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Males do not prolong copulation in response to competitor males in the polyandrous fly Drosophila bifasciata

Abstract : Males in many taxa exhibit behavioural plasticity in response to the perceived threat of sperm competition. Drosophila males prolong mating in response to the presence of competitor males before copulation. The benefits of this behaviour to males are evident in Drosophila melanogaster. However, the adaptive nature of the trait is challenged by the observation that it is present in four other Drosophila species, two of which are largely monandrous, raising the possibility that this plasticity is not evolutionarily labile. In the present study, behavioural plasticity and the mating system in Drosophila bifasciata Pominini (Diptera, Drosophilidae) are analyzed. By contrast to other Drosophila species, male D. bifasciata do not exhibit plasticity in copulation duration when competitor males are present before mating. Thus, plasticity in mating duration is not fixed in the genus Drosophila. The mating system of D. bifasciata is also examined. The species is polyandrous but, uncommonly for the genus Drosophila, males transfer a mating plug composed of sperm to females, which forms very shortly after copulation and fills the female uterus. The absence of plasticity observed in D. bifasciata may arise from the sperm plug.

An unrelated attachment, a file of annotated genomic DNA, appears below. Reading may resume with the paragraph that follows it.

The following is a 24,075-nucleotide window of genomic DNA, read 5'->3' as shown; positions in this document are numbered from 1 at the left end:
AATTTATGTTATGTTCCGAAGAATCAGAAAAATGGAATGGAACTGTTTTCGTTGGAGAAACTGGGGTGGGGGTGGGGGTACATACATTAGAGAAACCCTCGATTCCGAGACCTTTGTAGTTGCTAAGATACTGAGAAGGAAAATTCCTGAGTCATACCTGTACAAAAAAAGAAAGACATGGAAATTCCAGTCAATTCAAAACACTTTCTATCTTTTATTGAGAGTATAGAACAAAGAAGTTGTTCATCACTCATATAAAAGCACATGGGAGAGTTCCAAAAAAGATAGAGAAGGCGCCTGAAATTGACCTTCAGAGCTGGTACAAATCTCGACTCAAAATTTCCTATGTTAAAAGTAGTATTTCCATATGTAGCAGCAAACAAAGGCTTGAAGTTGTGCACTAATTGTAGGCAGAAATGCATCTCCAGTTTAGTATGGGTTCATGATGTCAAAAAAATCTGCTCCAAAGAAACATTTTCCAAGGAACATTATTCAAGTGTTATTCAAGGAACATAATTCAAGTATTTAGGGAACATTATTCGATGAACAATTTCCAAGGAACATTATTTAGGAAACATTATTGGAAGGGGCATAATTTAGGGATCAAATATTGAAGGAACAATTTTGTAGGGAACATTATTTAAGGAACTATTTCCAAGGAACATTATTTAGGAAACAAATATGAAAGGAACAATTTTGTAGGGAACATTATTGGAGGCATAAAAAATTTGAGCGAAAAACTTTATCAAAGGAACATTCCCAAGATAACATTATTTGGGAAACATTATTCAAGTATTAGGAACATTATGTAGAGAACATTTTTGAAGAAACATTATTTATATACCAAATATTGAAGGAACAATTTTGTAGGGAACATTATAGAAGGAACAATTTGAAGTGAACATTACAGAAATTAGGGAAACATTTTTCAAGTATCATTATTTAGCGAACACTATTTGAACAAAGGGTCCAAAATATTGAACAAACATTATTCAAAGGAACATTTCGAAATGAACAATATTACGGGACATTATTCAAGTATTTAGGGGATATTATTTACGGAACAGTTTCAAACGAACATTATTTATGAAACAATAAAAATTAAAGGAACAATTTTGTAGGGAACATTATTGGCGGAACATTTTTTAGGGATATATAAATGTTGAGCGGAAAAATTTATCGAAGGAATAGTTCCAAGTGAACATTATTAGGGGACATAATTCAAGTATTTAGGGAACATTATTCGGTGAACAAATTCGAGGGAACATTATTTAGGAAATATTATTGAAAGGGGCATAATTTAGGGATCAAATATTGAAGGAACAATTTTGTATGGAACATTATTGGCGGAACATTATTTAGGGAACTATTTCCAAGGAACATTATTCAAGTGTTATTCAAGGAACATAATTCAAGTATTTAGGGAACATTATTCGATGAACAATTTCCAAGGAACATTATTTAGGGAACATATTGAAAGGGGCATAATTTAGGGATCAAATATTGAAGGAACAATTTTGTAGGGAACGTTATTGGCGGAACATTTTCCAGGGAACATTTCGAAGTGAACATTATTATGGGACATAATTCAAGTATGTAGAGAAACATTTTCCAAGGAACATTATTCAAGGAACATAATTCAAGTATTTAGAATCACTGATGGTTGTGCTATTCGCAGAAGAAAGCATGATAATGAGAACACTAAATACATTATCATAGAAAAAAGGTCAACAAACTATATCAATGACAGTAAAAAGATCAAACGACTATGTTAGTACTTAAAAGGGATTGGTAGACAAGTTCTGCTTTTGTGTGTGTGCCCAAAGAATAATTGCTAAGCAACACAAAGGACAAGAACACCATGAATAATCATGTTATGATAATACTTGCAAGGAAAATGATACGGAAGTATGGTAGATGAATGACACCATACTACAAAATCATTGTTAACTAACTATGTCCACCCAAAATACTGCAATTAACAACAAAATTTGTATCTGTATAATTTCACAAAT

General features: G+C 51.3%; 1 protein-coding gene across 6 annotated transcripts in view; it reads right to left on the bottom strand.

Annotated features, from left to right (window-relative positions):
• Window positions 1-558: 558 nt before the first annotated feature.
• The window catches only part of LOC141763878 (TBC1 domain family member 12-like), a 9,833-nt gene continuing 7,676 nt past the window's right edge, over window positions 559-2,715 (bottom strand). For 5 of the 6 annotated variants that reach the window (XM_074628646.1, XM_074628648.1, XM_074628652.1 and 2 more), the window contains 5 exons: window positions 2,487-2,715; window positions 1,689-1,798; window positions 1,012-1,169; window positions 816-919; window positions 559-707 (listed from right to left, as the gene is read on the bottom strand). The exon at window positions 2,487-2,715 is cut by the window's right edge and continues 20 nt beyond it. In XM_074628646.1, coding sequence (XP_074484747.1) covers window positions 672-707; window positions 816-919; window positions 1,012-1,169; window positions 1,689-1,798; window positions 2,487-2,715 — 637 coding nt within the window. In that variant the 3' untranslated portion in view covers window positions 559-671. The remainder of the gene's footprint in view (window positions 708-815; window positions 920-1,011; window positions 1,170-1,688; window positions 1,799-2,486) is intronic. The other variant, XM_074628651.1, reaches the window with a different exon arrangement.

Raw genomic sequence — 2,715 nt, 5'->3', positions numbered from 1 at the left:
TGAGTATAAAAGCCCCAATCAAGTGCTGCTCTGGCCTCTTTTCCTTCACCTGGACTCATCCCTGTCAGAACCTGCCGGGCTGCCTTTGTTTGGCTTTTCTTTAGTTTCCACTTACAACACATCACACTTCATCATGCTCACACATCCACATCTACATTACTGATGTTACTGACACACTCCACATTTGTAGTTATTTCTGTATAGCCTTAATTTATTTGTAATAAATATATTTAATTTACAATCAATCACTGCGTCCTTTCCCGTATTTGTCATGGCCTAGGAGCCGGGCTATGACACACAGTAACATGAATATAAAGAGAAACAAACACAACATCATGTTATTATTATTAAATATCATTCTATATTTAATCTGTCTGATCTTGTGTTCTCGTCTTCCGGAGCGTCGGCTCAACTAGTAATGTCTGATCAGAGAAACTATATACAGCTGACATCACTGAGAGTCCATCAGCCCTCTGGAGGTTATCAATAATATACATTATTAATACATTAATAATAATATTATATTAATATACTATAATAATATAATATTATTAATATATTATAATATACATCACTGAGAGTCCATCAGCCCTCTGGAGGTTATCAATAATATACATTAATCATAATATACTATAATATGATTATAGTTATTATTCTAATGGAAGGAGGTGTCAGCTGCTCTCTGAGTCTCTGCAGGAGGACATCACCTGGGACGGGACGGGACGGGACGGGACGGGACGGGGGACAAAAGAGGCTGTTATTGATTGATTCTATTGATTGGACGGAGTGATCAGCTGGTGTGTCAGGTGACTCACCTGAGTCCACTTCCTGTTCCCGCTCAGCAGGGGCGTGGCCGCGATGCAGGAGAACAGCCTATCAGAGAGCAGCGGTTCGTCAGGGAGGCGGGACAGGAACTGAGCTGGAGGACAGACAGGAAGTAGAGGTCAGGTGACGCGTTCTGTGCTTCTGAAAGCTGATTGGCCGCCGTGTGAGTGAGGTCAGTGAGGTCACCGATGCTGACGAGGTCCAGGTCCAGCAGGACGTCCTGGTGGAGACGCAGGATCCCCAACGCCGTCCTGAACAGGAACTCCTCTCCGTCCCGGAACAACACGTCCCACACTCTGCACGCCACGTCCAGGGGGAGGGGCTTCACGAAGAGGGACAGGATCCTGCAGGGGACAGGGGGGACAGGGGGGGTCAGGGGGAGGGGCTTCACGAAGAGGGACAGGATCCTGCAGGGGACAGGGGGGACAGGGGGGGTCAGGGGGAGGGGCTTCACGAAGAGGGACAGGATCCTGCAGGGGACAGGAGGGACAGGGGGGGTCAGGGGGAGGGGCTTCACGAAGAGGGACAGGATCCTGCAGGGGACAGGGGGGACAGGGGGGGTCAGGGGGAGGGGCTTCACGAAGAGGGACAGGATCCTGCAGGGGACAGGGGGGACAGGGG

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Anne Lizé, Thomas A. R. Price, Marco Marcello, Eve A. Smaller, Zenobia Lewis, et al.. Males do not prolong copulation in response to competitor males in the polyandrous fly Drosophila bifasciata. Physiological Entomology, Wiley, 2012, 37 (3), pp.227-232. ⟨10.1111/j.1365-3032.2012.00836.x⟩. ⟨hal-01399745⟩



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